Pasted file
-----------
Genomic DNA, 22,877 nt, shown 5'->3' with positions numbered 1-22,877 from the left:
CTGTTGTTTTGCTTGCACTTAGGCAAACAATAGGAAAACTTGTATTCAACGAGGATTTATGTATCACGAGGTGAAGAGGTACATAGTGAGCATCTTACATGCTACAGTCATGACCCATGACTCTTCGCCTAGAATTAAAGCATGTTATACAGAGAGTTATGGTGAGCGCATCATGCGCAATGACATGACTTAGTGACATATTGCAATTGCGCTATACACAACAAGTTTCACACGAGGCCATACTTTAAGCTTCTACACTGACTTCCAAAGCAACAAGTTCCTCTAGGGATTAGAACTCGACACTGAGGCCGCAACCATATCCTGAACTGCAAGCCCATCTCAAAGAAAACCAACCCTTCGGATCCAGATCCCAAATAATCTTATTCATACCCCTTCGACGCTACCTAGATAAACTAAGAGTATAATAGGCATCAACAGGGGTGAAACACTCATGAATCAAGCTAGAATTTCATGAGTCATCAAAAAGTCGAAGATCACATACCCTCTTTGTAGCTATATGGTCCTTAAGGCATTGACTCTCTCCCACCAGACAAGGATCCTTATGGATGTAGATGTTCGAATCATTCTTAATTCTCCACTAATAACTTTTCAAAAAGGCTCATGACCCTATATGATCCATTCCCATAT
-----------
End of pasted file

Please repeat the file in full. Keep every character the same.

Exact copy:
Genomic DNA, 22,877 nt, shown 5'->3' with positions numbered 1-22,877 from the left:
CTGTTGTTTTGCTTGCACTTAGGCAAACAATAGGAAAACTTGTATTCAACGAGGATTTATGTATCACGAGGTGAAGAGGTACATAGTGAGCATCTTACATGCTACAGTCATGACCCATGACTCTTCGCCTAGAATTAAAGCATGTTATACAGAGAGTTATGGTGAGCGCATCATGCGCAATGACATGACTTAGTGACATATTGCAATTGCGCTATACACAACAAGTTTCACACGAGGCCATACTTTAAGCTTCTACACTGACTTCCAAAGCAACAAGTTCCTCTAGGGATTAGAACTCGACACTGAGGCCGCAACCATATCCTGAACTGCAAGCCCATCTCAAAGAAAACCAACCCTTCGGATCCAGATCCCAAATAATCTTATTCATACCCCTTCGACGCTACCTAGATAAACTAAGAGTATAATAGGCATCAACAGGGGTGAAACACTCATGAATCAAGCTAGAATTTCATGAGTCATCAAAAAGTCGAAGATCACATACCCTCTTTGTAGCTATATGGTCCTTAAGGCATTGACTCTCTCCCACCAGACAAGGATCCTTATGGATGTAGATGTTCGAATCATTCTTAATTCTCCACTAATAACTTTTCAAAAAGGCTCATGACCCTATATGATCCATTCCCATAT